Repentance and its flip side, faith, are not only the beginning of the Christian life; they are also the engine of Christian growth. As we start our integrated series, we learn the uncomfortable truth about where repentance begins - in the gap between our created destiny and our lived reality. Hear how to grapple with the gap.
Have you ever felt like God is far away? Have you wondered if he remembers you? Have you prayed and wondered if anyone hears you? In psalms 42 & 43 we have a prayer of longing for God’s presence. It’s a song to sing in the darkness; it’s a song that we all need to sing in some seasons of our lives. How does this song help us to connect with God through dark times — to find what we so desperately need to survive — and even to grow more deeply connected to him through them?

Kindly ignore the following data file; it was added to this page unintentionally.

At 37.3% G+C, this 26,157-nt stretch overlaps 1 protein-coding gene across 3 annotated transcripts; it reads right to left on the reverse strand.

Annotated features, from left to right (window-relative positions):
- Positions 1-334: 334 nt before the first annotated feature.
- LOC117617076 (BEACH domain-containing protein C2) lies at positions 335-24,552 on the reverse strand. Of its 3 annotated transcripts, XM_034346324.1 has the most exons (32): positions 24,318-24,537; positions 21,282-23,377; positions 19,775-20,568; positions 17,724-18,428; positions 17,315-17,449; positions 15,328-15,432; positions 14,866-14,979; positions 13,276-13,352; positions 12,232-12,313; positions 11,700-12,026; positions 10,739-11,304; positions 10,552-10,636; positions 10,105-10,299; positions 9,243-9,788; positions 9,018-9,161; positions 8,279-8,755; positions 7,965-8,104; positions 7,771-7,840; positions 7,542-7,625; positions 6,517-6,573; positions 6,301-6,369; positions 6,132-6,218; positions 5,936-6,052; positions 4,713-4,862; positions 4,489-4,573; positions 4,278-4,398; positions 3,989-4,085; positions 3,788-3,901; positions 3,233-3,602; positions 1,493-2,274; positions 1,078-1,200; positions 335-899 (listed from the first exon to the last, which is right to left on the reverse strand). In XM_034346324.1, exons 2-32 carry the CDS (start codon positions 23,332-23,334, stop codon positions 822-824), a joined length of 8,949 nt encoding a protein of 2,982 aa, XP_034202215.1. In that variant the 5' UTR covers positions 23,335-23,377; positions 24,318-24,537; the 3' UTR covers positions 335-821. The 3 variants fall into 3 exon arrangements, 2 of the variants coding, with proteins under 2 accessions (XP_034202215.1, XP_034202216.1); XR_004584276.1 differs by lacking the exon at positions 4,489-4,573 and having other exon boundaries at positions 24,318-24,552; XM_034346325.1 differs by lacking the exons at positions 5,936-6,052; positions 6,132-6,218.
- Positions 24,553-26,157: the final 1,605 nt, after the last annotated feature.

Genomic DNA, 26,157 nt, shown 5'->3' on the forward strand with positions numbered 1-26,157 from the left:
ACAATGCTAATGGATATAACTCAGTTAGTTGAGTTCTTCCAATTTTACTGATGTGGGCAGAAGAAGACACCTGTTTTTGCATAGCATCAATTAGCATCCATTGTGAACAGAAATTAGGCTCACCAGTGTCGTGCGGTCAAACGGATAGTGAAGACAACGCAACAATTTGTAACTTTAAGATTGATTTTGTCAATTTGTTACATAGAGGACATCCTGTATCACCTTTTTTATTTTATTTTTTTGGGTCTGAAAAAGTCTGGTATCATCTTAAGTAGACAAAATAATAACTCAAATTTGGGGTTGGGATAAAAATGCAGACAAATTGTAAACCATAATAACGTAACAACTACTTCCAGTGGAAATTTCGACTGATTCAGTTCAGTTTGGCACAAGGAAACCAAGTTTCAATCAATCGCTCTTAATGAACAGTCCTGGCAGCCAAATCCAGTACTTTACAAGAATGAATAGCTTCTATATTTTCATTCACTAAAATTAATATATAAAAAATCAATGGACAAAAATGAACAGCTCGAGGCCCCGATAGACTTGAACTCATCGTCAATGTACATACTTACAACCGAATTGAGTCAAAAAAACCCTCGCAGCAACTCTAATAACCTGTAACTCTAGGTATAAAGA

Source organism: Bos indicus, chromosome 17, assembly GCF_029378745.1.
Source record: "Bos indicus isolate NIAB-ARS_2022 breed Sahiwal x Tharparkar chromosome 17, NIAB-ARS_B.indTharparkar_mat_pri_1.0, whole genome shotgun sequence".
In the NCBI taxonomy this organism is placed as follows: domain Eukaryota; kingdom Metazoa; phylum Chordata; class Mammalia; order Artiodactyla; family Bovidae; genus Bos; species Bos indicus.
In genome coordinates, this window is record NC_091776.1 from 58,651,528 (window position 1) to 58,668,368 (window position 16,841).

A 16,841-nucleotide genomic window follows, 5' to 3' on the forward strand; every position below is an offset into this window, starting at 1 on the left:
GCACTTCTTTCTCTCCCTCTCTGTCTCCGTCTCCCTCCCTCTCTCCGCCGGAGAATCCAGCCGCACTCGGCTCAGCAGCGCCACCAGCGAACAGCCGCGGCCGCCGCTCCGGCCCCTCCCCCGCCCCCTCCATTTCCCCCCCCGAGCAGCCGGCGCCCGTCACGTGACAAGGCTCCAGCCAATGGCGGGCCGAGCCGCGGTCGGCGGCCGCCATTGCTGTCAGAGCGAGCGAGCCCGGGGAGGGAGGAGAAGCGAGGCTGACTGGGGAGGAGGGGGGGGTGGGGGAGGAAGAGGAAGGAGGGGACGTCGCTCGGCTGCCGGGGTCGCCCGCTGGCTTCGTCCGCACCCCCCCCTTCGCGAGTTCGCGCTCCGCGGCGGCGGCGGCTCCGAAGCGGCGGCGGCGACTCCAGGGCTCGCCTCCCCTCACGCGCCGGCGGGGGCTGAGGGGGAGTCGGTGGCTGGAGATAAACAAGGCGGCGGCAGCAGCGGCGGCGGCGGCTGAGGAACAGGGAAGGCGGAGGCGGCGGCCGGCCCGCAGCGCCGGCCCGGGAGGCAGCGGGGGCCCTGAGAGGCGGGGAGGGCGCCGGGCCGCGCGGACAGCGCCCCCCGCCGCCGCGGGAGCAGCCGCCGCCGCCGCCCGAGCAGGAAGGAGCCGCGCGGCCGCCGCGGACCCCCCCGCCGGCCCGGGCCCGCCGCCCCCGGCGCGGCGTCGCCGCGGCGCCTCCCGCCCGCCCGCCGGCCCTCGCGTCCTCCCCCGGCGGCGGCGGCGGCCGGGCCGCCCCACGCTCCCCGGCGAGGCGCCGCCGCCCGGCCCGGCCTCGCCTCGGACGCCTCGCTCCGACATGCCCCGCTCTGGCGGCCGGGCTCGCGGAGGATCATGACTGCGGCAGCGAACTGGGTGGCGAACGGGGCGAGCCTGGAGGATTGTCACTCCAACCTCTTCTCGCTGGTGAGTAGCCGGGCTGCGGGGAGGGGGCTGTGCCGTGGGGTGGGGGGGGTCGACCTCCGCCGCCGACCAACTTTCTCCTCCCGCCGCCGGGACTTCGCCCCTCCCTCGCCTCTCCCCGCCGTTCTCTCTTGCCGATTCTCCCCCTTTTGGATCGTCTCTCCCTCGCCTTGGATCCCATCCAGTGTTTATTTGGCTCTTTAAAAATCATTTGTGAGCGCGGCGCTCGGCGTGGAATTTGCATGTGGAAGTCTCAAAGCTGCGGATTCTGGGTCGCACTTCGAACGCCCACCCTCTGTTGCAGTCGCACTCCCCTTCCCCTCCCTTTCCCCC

We live in a pleasure/pain culture: what’s pleasurable is good, what’s painful is bad. Paul’s call to holiness in 1 Thessalonians 4 — to seek to please God more and more by living his way, even when it’s hard — doesn’t make much sense in a culture like ours. But what if pleasing God also brings pleasure? Paul believes it does, and shows us how pleasing God helps us to understand and express our sexual desires.
Loneliness, the social scientists tell us, is an epidemic in Australian culture. We long for deep connection with others, but we frequently fail to find it. In contrast, Paul and the Thessalonians share an astoundingly frank and affectionate connection — sticky; gooey; and yet able to withstand loving conflict. Where do they find the personal and spiritual resources to throw themselves into deep connection with one another, with vulnerability and without fear?